What is required of the community partner?
Students groups are expected to be self-directing, but we have learned that successful projects depend on regular contact with an organizational leader who has decision-making authority. Therefore it is important that any proposals include the name and position of staff assigned to work with our students on this project.
Do students receive preparation and guidance for working with community partners?
Student projects are guided by three faculty members during a year long core course required of all majors. Students are trained in research techniques, group facilitation, project planning and evaluation. Their work is informed by their courses in the CD major that help them understand social issues, the tradition of community development, and develop the skills to be effective advocates for social change.
What are some of the previous projects and partners?
·Assisted the Sexual Assault Resource Center to develop and implement a volunteer recruitment campaign
·Developed and implemented a trail use survey for Friends of Forest Park
·Worked with Bike Farm, a cycling oriented community group, to plan a block party to raise awareness and increase membership
·Developed case studies of "Living Buildings" for the Cascadia Green Building Council
·With the Bicycle Transportation Alliance, produced a detailed plan for bicycle boulevards in North and Northeast Portland
·Assisted 1000 Friends of Oregon with their 2009 Climate Change and Transportation Advocacy effort in the Oregon Legislature
·Worked with the Community Watershed Stewardship Program to convene a group of private citizens who expressed interest in installing bioswales
·Assisted nonprofit HOST Development to organize a sustainable living event for new and potential homeowners of Helensview.
Who should I contact for more information?
Professor Charles Heyingheyingc@pdx.edu 503-725-8416
Professor Richard White firstname.lastname@example.org 503-725-4046
Are there any online resources that might be useful?
School of Urban Studies and Planning http://www.pdx.edu/usp/
Community Development Major http://www.pdx.edu/usp/community-development
Faculty Profiles http://www.pdx.edu/usp/profile/
Community Development Student Group http://cdsg.groups.pdx.edu/wiki/doku.php
CD Project RFP http://www.surveymonkey.com/s.aspx?sm=abjByC_2fxAl6_2fSXMOWP5xHw_3d_3d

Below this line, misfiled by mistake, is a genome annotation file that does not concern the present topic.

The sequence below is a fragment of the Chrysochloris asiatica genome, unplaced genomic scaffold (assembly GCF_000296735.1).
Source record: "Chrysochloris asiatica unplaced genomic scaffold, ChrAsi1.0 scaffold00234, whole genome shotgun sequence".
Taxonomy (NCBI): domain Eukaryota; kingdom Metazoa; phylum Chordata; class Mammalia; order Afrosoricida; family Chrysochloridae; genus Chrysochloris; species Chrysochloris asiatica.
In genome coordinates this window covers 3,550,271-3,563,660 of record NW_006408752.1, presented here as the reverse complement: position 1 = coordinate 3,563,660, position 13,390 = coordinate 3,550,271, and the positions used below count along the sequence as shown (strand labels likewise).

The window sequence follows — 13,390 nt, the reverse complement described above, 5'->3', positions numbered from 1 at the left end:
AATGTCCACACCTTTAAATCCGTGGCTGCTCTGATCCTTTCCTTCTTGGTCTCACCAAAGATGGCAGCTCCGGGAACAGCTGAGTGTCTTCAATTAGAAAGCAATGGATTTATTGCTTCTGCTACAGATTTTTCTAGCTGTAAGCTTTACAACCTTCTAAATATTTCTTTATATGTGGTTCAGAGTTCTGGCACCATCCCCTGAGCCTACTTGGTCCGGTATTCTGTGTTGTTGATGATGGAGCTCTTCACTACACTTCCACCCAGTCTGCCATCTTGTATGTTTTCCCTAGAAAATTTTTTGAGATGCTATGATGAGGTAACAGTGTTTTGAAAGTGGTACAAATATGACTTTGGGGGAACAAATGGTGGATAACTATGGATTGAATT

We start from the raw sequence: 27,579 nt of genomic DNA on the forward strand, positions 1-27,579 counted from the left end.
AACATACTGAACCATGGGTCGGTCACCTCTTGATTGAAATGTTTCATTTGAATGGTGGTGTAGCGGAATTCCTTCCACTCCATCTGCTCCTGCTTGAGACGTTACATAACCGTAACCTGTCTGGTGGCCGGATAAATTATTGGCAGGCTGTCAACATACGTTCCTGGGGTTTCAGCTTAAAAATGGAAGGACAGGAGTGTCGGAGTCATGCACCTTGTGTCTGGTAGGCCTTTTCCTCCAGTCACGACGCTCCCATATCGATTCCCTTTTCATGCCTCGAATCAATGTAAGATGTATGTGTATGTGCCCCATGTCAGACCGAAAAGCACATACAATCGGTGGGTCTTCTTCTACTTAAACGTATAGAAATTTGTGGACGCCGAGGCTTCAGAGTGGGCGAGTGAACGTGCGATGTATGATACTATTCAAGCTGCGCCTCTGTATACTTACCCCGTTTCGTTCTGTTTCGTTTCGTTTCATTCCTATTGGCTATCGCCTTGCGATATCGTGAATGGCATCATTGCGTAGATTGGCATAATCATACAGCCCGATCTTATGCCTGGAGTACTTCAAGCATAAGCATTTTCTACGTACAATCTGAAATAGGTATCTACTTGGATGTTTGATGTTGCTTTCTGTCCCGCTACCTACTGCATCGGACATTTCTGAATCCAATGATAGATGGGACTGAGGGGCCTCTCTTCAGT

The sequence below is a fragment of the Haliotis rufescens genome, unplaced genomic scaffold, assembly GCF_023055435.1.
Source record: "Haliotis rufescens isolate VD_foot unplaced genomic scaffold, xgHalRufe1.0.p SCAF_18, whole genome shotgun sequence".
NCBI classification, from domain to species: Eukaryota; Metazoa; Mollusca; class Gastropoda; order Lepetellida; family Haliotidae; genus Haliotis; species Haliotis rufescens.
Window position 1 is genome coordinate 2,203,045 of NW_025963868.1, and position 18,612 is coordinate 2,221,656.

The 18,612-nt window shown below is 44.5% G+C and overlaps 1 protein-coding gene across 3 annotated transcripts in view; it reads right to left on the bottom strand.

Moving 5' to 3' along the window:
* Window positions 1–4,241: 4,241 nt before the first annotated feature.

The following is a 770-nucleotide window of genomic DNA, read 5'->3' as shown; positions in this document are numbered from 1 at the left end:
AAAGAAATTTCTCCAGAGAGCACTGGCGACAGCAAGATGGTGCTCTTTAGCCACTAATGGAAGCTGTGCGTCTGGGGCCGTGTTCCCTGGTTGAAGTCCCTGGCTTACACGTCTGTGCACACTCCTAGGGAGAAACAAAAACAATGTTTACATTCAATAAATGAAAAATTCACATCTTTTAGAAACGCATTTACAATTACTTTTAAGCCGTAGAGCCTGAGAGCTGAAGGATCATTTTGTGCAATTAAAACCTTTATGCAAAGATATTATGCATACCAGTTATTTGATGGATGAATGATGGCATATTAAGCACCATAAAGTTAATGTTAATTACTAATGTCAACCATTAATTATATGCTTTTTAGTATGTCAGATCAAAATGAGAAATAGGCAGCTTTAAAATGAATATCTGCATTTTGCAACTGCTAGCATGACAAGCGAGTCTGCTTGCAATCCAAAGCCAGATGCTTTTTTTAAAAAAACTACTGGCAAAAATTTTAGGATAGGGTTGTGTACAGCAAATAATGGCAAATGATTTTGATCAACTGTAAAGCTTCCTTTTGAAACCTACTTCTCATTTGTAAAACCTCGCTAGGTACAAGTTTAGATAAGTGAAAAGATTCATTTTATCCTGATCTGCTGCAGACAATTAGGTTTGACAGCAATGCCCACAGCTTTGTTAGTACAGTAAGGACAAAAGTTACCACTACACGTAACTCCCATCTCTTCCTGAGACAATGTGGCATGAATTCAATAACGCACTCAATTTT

Free downloadable patterns! What is not to love. And a give away too! Even more love. We are working on accumulating a list of resources that will go in a side bar on the blog that can serve as a little spot for you all to go when you need inspiration and you need it for free. We have some ideas (see below) but know that you all have some good things stashed around your bookmarks bar just wanting to appear on our resource list.
In exchange for your resourses, wether they are from your own blog or other places you go for free patterns and projects, you stand to win. By leaving a comment on the blog with a link to a special little free-be, you will be entered to win a Sidewinder bobbin winder and Denyse Schmidt's County Fair fabric swatches (in pic above, the smallest pieces are 11 x 13.5 inches). Can you imagine? Your very own Sidewinder and fabric swatches! All for a little old comment. Oh, and you can enter more than once, just leave another comment with another link. We will do the old pick-a-number routine Monday afternoon at approximately 3 pm, west coast time. All are welcome to participate, we will ship the prize within the U.S. Fun, our first giveaway! We are excited, and it certainly won't be the last.
Besides getting to work on something for a little less $, my favorite part about free stuff on line is that it is there when you need it, free patterns and all; middle of the night, desire to create sets in and the need for some inspiration, but Bolt is not open. These are all great places to explore and find ideas galore.
Burda Style website--all sorts of trendy, stylish clothing to try out. Many from their members, folks making up their own clothes. There are discussion groups too, so you can see what others are saying about a pattern before trying it out. There is so much great information on this site. Check it out!
Amy Butler--there's a "free patterns" link on the bottom of the menu on the right side.